Author Topic: A Hardman Stew.  (Read 868 times)

0 Members and 1 Guest are viewing this topic.

Offline McClean

  • The token American
  • Big Kahuna
  • *
  • Posts: 6272
  • Ain't I pretty? ;)
    • View Profile
A Hardman Stew.
« on: March 02, 2008, 02:01:33 PM »
This is a split off from a post in the old cooking thread.

Originally posted by Hardman on June 30, 2007. Rather than trying to edit, I just copied the whole thing.




 :)

Southern style version of good ol' Irish stew I guess, but with more meat/fish variety. :-)

Not that a good stew should ever be overlooked, I made one a week or so ago, great in winter and its a form of food I like during the week - one-pot cooking :-)

Jamie and I were talking a week or so ago about the difference between a crock-pot and a slow cooker - it seems to be in Australia at the moment that the crock pot has disappeared, all you can get are slow cookers.

I have a slow cooker but my crock-pot's ceramic insert was busted by the kids years ago. Jamie found a site where I can buy what looks to be a crock-pot, must order one.

There is, especially when making a stew, a distinct difference, slow cookers cook much faster than crock-pots. I only use the slow cooker to make stock, if I were to do as I used to with the crock-pot and put a stew on in the morning for serving at night it would have a burned top in a slow cooker.

I suppose there is a recipe somewhere that places hard and fast rules on making a stew, but that almost seems a travesty, the whole point is whatever you have around.

The last one I made consisted of three large potatoes washed and cubed, a turnip, a parsnip and a couple of carrots treated the same and one stalk of celery sliced thin, two onions coarsely chopped and some cloves of crushed garlic, think I used three, with some sliced mushrooms.

All those veg were tossed in foaming butter until they had taken up most of the tablespoon or so of butter, then transferred to a dutch oven.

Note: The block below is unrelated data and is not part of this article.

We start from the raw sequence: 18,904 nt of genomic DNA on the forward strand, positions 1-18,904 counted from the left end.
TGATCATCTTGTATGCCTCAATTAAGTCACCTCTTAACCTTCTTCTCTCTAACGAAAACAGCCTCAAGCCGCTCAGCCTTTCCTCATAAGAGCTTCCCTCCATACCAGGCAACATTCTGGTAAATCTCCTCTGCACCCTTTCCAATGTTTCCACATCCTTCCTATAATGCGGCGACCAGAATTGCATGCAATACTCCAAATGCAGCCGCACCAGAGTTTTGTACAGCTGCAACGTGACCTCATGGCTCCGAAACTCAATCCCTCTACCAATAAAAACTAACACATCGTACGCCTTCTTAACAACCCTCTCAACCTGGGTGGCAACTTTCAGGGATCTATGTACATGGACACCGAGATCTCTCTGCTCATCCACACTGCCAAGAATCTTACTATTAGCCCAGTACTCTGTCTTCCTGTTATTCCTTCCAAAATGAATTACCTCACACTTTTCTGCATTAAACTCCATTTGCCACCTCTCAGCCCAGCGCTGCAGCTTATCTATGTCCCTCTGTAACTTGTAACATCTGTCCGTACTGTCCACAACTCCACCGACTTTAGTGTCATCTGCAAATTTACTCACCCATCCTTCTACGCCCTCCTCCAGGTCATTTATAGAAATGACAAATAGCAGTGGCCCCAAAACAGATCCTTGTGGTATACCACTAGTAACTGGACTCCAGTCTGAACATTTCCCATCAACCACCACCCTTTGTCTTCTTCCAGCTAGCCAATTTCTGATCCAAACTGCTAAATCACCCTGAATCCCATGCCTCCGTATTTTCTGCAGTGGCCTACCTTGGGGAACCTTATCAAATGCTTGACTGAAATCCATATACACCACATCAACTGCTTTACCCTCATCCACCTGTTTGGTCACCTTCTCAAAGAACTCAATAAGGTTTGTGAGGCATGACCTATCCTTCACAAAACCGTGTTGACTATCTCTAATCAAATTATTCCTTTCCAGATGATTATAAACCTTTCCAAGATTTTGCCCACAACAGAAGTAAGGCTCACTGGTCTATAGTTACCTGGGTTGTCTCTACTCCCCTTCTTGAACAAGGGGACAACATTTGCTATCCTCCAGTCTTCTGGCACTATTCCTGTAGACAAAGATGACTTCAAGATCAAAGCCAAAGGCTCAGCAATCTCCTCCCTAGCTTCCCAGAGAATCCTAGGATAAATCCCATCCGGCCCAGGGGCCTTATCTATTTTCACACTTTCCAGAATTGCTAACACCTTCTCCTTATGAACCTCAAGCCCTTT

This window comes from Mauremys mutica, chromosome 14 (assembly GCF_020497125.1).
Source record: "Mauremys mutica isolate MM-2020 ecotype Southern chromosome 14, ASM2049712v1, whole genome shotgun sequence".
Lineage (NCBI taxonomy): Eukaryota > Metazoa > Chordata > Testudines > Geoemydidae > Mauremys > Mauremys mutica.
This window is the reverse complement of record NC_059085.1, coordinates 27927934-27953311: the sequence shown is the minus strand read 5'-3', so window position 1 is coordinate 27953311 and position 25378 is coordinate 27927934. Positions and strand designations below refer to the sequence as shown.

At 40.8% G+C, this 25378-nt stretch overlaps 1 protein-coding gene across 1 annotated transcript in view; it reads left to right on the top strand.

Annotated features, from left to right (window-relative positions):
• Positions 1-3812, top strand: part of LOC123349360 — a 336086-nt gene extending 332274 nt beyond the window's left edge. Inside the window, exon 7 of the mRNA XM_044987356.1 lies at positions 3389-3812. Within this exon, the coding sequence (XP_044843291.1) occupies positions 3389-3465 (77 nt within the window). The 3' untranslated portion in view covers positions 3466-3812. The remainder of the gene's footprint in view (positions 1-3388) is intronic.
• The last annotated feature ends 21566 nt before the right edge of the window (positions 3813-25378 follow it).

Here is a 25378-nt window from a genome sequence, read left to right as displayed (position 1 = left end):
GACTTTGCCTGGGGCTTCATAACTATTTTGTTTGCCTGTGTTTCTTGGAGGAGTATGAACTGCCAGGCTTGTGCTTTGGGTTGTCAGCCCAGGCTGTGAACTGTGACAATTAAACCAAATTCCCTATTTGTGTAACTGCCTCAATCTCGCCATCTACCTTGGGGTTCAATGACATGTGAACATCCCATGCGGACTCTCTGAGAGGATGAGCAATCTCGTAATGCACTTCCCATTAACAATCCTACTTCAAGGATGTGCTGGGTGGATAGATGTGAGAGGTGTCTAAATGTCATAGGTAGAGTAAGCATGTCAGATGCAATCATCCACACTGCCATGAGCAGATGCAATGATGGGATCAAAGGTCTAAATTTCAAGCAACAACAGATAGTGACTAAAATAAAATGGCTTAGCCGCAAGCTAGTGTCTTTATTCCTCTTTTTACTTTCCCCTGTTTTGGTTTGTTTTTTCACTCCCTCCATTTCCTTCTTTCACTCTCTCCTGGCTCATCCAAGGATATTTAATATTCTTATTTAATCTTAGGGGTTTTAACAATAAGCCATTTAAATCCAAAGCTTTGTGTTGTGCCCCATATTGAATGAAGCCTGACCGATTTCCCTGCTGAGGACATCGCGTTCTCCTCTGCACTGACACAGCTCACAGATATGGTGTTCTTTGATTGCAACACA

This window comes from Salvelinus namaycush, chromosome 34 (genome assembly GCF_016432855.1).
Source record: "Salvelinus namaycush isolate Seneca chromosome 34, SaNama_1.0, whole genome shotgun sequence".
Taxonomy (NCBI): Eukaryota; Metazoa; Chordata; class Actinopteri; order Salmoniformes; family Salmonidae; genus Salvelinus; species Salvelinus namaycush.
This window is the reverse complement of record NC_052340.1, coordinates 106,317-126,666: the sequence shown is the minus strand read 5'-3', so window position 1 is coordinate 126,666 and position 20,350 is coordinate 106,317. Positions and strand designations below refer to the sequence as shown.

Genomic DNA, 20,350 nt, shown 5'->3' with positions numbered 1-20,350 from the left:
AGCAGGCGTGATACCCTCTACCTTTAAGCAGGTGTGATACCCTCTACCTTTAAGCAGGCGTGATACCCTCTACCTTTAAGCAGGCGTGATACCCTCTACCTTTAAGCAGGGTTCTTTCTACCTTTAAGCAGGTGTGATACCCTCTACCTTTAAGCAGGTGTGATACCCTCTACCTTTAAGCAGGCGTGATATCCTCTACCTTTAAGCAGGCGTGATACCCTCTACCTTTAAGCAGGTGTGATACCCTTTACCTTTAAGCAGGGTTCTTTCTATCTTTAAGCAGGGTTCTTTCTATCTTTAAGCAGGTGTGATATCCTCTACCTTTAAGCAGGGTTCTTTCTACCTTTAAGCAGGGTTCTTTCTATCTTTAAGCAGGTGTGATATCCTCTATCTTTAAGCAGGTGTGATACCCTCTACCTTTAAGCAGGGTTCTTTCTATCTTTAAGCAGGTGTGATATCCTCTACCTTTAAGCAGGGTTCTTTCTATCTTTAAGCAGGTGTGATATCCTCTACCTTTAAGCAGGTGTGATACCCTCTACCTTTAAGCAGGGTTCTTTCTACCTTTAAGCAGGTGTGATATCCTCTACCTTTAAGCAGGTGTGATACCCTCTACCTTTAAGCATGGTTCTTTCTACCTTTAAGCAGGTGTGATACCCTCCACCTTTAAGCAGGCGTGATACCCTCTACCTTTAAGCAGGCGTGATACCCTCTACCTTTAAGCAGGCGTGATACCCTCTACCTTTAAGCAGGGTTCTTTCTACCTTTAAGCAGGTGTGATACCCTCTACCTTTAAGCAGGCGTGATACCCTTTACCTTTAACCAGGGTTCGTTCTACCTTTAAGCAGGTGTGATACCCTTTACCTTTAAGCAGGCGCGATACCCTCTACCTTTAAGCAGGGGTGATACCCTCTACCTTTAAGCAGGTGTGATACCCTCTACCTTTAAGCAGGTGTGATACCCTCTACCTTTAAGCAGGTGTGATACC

For meat I had a couple of not particularly good steaks around, so I cubed them, discarding most of the fat to the stock pot and in the same pan used for the veg browned them well with some extra butter after tossing them in plain flour before putting them in with the veg.

Some generous seasoning of salt and pepper, add some herbs if you like, I do, a recent addition to Australian shelves, bush spices,  a great mixture, goes well, otherwise whatever herbs and spices you like, paprika or curry powder for those that like some warmth is good, chives,  thyme, basil, a bay leaf, all good.

Cover the veg and meat with stock. I make my own as noted, but it doesn't really matter, dissolve some cubes in boiling water or use a pre-pack if you don't have any real stuff.

Bring to the boil then reduce to a very slow simmer, cover and let it go whilst you get on with the day.

It can cook for hours but is ready after about three, extra time will mean the meat is more tender. That's the real beauty of the crock-pot, it will cook for eight hours and still not have everything falling to pieces or burned.

A quick taste and texture test of the gravy - often the starch from the veg is enough to have thickened it nicely, if not mix up some gravy power with cold water, stir it through and bring the heat up to a boil so it thickens.

If the colour is a little pale then a judicious splash of parisian essence soon fixes that and you are ready to serve, in deep bowls with fresh bread, its more spoon and fork than knife and fork food. ;-)

My mother makes a great and very simple stew topping that is worthwhile.

Sift one cup of flour and a teaspoon of salt into a bowl, make a well in the centre. Beat two egg yolks with one cup of milk, pour it in, add two tablespoons of melted butter and mix until smooth. Beat the egg whites until stiff, fold into the mixture.

In the last hour or so of cooking add this to the top of the stew and you end up with a delicious light topping that is much tastier than soggy dumplings :-)

Not an Irish stew by any means, traditionally that is just potatoes, onions and lamb neck chops with some seasoning and water, but we don't have to be THAT frugal :-)

I'm told this stew freezes and reheats beautifully, wouldn't know, there's never any left. The quantities above fed four adults and a child very satisfactorily.

Enjoy. :-)

Cheers

Where everything out here ain't what it seems
When I'm down to nothing, I just go ahead and dream
And face the fact that I'm a circle in a world full of squares